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New_image 09-13-2013 02:26 PM

Really reluctant to move forward
 
I ever so intermittently do dressage work with my gelding. He sustained a tendon and ligament injury and a light fracture in his RF as a yearling. As a result he can be "off" and has just been a trail horse. When he is good & sound I have gotten the occasional dressage lesson with him (maybe 10 over the past three years) to give us some homework should I decide to put him in the arena. He NEEDS a job, hes smart and a sh*t to deal with. He enjoys dressage work for about 10 minutes and after that, he is over it.

He moves good and forward for about 10 minutes, making contact on the bit and making progress. After we've walked and trotted in each direction he begins to require a ton of leg and shortly after that he will all together decide to take 50' to move from a walk into a trot and buck, crow hop or generally throw a fit if you really press the issue (which I do, because he is not intimidating anyone and knows better!) when he does trot he'll duck behind the bit, refuse to bend and basically make you work for a really awful trot. He is not sore, or tired. I have had two instructors out and both left with a "That horse is a @!$#%&**" attitude. I am planning to get a few lessons with a Grand Prix level rider at the end of this month, to see if she can lend any advice on how to over ride this and generate movement.

Until then. What do you do in this case? What is the best remedy for a horse behind the vertical that stops with more leg? Any exercises that I could try to keep him focused and change things up? Its seems like the more I drive the slower and more resistant he will get. Also, I keep very light contact on the bit. I am looking more for his hind end to push him forward than I am for any "head set" or "frame".

What are good balance and straightness exercises?

I really do not have any current videos but these two pictures are a couple of weeks old. He was behaving, more or less, during the photos but maybe they'll help with any advice.

http://i488.photobucket.com/albums/r...ps85ac1ac7.jpg
http://i488.photobucket.com/albums/r...ps616f2d2d.jpg

tinyliny 09-13-2013 03:01 PM

When you ride, do you ALWAYS expect a prompt response to the leg? And will he move out on the trail at a brisk and sustained trot, whether on a straightaway or curve? Does contact with the bit, to him, mean "slow", 99% of the time?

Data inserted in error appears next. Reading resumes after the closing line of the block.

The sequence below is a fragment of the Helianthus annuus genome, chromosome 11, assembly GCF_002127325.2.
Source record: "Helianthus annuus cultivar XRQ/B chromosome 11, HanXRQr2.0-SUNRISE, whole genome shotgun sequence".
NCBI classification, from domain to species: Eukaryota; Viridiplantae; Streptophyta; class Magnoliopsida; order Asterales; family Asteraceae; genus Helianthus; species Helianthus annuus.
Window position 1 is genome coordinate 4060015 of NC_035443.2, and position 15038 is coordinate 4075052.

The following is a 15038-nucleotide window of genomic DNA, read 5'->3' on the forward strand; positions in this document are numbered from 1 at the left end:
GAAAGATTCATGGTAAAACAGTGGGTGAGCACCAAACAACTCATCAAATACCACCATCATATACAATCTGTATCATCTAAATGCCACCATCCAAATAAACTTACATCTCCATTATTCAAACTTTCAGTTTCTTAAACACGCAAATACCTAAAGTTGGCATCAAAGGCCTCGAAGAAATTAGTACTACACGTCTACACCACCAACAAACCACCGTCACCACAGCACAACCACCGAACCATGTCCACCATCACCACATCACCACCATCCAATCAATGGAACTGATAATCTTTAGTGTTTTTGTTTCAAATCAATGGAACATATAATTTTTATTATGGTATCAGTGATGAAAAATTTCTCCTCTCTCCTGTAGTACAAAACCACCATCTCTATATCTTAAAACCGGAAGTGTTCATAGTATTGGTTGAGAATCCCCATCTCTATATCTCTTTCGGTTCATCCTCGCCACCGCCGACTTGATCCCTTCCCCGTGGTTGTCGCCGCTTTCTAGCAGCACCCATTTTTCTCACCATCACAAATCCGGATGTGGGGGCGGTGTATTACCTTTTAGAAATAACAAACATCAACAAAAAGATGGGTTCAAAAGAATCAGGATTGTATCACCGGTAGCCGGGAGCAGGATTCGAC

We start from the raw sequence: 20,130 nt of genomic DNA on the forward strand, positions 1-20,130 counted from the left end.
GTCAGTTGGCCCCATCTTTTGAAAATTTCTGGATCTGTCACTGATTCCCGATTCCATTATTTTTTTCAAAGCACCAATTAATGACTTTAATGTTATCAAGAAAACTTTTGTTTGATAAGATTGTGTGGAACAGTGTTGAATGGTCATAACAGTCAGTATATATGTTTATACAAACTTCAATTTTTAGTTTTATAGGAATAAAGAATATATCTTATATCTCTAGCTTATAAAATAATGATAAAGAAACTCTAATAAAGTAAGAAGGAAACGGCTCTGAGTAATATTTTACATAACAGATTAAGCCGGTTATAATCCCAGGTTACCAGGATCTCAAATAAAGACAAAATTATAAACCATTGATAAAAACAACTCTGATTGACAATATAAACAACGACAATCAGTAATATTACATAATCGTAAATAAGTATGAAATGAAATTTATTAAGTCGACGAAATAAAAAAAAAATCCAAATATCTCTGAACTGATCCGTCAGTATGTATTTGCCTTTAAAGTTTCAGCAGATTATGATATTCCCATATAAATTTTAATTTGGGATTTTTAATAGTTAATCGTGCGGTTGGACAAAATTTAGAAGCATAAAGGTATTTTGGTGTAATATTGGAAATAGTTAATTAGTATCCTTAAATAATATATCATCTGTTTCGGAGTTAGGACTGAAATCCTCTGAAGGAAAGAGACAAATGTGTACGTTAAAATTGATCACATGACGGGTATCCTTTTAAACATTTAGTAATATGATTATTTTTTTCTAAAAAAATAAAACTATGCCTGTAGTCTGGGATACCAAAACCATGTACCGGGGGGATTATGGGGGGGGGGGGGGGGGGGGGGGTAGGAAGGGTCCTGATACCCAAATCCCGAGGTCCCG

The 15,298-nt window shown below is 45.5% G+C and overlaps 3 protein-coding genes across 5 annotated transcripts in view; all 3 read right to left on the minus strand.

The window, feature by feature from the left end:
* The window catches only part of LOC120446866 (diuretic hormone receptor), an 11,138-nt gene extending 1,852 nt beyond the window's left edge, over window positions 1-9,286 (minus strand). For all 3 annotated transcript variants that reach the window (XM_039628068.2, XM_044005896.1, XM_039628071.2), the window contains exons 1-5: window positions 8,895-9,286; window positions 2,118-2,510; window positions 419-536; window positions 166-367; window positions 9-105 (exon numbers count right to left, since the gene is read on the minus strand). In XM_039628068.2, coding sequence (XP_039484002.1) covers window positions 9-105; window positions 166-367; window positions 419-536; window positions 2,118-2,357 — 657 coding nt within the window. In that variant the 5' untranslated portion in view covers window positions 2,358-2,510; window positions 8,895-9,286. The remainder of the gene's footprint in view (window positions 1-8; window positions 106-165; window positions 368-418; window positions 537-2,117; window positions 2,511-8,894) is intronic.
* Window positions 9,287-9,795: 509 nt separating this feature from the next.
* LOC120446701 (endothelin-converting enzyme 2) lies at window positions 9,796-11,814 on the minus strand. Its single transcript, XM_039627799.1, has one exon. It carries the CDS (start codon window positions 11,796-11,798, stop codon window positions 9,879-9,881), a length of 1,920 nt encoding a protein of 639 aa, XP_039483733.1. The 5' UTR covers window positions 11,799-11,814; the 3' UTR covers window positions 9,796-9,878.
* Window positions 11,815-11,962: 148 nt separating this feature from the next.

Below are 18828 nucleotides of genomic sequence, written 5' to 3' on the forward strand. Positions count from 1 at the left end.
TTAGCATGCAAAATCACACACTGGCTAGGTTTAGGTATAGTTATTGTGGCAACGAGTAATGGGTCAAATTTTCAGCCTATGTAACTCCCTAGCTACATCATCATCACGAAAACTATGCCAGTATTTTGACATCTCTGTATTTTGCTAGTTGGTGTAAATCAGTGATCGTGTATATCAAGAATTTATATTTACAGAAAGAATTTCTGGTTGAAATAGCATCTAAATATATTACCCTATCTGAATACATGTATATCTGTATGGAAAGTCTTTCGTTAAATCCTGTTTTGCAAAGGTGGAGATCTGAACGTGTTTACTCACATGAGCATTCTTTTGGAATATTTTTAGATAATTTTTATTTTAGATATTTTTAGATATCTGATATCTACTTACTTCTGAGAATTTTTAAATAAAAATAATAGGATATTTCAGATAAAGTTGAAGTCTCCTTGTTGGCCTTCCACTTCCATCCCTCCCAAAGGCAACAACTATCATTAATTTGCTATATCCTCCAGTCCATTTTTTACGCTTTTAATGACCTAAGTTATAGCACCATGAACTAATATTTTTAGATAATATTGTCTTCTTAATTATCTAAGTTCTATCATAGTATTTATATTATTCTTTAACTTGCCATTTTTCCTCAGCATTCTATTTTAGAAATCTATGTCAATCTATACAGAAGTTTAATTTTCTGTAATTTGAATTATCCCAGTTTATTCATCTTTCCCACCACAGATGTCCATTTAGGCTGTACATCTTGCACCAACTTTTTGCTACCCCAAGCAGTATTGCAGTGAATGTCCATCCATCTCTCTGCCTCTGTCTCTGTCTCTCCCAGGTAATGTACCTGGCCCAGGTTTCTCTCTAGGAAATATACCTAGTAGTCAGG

New_image 09-13-2013 03:40 PM

I do always expect a response to leg. I tend to ask, ask a little more, then get after him. It is a fine line with him, if you were to give him a sharp kick right off the bat he would stop moving and it would be game on. He has never been a horse to shape up when reprimand, never going to jump forward and move on.

He will move right out on the trail whenever he is asked. He enjoys bending around curves, side passing between trees. It keeps him busy otherwise he gets bored, then naughty. He isn't a sit on and do nothing kind of horse.

I am not sure if contact on the bit means slow. It shouldn't. Since I spend more time driving him FORWARD asking him to move out then I have using my hands and seat to slow him down.

DancingArabian 09-13-2013 04:23 PM

Has he been checked for pain? Could be a bad saddle fit that gets ouchy when he really has to work.

Maybe its because I'm used to riding an Arab but his head seems lower than it should be. The middle of his neck is the highest point and not his poll.

Does this only take place in an arena or on the trail too? I'm curious as to how he reacts to dressage on the trail.
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lchad 09-13-2013 04:47 PM

What a beauty...
When a horse goes behind the vertical it is an evasion of contact as you know. Often the natural response is to throw the reins and give more leg. Throwing or releasing the reins is a reward for going behind. So if he goes behind he has learned he can get off contact. What I do is hold contact by either shortening the reins or by widening my hands to take up contact. Usually the horse will quickly realize there is no relief and no reward and will go back to a better position. I will also apply more leg if needed.

For beginning dressage you are riding him with his head too low. His neck needs to come out of his shoulders horizontally.